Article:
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August 2007
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October 2007

Radioshift networking tips

So far, I'm pretty much enamored of Rogue Amoeba's new Radioshift application. If you haven't tried it yet, it allows you to easily listen to, and record, radio shows from around the world. It makes automatically recording new episodes of a show, or "subscribing," as simple as TiVo does for television programs.

I think Radioshift would be a wonderful addition to my home, and I want to run it on the Mac that I already use for home automation. However, Radioshift isn't really optimized for use in a "server" situation. That's understandable, but it hasn't stopped me from tying to bend it to my will anyway. Here's are notes on my progress so far:

• I love that Radioshift uses a background process for recording shows that you've subscribed to. This means that you don't have to leave the app running all of the time. You can use the sound files directly, without opening Radioshift, too. You'll find your recorded shows in the ~/Music/Radioshift/ folder.

• I want to listen to my recorded shows using another computer, because the home automation Mac is tucked away in a corner and I rarely use it directly. Radioshift doesn't have any built-in support for sharing, but I can load the above-mentioned files into QuickTime Player (or similar) after mounting the server's drive. The bonus prize for doing this is that QuickTime Player allows you to fast forward during playback, to skip commercials, which is a feature that Radioshift currently lacks.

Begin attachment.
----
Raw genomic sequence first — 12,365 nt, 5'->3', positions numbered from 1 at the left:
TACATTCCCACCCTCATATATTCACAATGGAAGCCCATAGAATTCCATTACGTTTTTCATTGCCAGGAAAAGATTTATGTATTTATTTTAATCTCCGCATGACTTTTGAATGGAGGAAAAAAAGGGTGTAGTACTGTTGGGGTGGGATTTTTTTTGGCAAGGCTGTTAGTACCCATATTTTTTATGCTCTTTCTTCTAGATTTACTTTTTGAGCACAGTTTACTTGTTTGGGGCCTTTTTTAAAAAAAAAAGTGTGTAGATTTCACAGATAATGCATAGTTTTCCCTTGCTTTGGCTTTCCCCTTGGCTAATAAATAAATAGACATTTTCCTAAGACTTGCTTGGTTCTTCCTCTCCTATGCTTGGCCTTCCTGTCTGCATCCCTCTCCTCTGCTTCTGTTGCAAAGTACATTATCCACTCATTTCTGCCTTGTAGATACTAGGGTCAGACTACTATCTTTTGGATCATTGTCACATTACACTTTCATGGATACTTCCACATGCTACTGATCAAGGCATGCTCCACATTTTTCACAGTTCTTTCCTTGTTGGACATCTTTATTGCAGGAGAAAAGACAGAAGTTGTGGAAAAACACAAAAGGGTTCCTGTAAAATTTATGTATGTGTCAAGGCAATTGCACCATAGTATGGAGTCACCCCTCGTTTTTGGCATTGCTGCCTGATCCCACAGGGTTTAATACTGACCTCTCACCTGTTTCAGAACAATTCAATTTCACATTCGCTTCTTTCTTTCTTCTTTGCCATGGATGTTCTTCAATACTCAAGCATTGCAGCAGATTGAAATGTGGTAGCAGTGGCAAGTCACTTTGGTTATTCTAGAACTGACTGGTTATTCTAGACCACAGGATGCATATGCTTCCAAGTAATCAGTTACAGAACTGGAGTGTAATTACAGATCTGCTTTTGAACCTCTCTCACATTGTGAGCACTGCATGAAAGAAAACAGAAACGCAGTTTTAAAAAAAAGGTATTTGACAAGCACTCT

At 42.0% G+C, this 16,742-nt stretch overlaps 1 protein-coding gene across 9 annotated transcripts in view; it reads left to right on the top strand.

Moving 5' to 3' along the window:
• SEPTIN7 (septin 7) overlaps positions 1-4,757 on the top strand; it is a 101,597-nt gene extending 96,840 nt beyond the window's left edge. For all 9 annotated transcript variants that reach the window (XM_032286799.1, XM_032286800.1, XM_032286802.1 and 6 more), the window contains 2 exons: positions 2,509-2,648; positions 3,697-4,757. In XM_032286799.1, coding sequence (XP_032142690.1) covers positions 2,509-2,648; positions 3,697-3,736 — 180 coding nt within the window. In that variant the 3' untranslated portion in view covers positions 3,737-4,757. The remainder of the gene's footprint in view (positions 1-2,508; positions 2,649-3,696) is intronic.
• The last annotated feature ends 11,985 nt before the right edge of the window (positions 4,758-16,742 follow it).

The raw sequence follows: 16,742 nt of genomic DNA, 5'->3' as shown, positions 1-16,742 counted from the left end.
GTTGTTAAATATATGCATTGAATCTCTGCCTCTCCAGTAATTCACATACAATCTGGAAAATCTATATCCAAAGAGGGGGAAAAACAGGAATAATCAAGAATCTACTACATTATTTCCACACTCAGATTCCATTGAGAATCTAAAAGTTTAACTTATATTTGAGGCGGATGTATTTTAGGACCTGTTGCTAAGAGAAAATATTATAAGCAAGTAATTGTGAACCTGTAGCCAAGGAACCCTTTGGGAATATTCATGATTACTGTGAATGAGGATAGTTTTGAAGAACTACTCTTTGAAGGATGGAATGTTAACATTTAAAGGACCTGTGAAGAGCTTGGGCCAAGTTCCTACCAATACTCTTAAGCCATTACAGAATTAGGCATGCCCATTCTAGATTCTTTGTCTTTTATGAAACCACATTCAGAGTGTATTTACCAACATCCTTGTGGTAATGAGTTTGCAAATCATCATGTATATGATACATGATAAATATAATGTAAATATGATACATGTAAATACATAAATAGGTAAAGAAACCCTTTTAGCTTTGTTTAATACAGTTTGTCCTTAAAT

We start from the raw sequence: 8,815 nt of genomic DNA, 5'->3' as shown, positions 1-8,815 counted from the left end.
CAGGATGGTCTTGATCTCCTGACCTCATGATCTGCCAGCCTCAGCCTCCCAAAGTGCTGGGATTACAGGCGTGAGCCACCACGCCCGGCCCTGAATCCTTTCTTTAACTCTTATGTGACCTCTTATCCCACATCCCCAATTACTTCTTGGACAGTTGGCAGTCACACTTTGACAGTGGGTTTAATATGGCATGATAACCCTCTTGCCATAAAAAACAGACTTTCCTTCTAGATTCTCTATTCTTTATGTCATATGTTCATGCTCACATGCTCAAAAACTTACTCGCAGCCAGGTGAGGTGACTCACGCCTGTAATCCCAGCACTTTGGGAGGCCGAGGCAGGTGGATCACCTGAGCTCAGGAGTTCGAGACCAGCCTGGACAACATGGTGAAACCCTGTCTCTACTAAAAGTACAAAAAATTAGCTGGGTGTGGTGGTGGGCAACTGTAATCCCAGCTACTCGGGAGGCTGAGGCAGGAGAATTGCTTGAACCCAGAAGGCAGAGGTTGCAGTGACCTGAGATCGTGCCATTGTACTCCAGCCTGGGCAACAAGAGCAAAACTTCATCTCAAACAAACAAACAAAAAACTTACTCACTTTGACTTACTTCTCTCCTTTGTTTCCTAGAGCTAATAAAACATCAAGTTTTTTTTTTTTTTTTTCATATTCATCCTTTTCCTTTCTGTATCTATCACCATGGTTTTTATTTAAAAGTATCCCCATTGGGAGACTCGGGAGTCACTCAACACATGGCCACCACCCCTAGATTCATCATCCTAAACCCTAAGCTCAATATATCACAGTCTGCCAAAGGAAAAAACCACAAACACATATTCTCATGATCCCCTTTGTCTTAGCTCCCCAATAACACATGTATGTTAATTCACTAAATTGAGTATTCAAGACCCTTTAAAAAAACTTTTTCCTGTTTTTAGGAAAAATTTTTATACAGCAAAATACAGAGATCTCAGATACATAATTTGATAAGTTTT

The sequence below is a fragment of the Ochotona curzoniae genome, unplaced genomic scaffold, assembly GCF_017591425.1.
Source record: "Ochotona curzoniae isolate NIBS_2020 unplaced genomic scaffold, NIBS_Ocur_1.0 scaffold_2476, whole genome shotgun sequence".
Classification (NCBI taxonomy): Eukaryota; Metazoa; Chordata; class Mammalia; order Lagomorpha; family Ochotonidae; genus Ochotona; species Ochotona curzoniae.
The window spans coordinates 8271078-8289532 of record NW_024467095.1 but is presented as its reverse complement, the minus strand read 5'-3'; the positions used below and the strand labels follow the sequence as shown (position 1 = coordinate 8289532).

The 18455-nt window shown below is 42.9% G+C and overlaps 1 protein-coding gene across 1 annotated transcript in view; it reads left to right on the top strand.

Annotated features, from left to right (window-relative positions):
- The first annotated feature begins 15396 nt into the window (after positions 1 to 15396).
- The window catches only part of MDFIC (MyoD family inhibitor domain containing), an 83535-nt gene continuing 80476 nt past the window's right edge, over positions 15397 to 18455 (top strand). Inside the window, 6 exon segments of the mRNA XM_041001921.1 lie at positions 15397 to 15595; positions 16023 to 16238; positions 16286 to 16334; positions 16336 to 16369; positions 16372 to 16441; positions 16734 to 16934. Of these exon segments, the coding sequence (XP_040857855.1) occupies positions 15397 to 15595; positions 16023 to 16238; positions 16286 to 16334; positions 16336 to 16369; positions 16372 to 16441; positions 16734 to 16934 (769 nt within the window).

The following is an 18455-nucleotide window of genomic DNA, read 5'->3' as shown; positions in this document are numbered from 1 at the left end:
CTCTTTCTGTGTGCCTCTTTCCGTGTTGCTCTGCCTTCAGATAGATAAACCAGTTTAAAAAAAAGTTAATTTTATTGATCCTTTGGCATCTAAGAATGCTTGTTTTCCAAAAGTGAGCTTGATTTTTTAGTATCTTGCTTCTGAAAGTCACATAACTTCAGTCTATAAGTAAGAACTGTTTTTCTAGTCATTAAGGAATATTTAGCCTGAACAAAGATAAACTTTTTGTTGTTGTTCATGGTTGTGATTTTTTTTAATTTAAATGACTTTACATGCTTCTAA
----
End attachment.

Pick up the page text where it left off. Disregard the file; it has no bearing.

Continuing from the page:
• If you don't care about skipping commercials, just use the Finder's built-in ability to play QuickTime files, as shown below. Very handy!

Radioshift.jpg

• Radioshift does, apparently, have the ability to add recordings to your iTunes Library. This means you could use iTunes sharing to listen to the shows on other computers. However, this doesn't work for me. First, I haven't been able to get Radioshift to successfully add a recording to iTunes. But even if it did, it's a manual process (Radioshift doesn't do it automatically) and I don't want to keep iTunes running on my home automation Mac.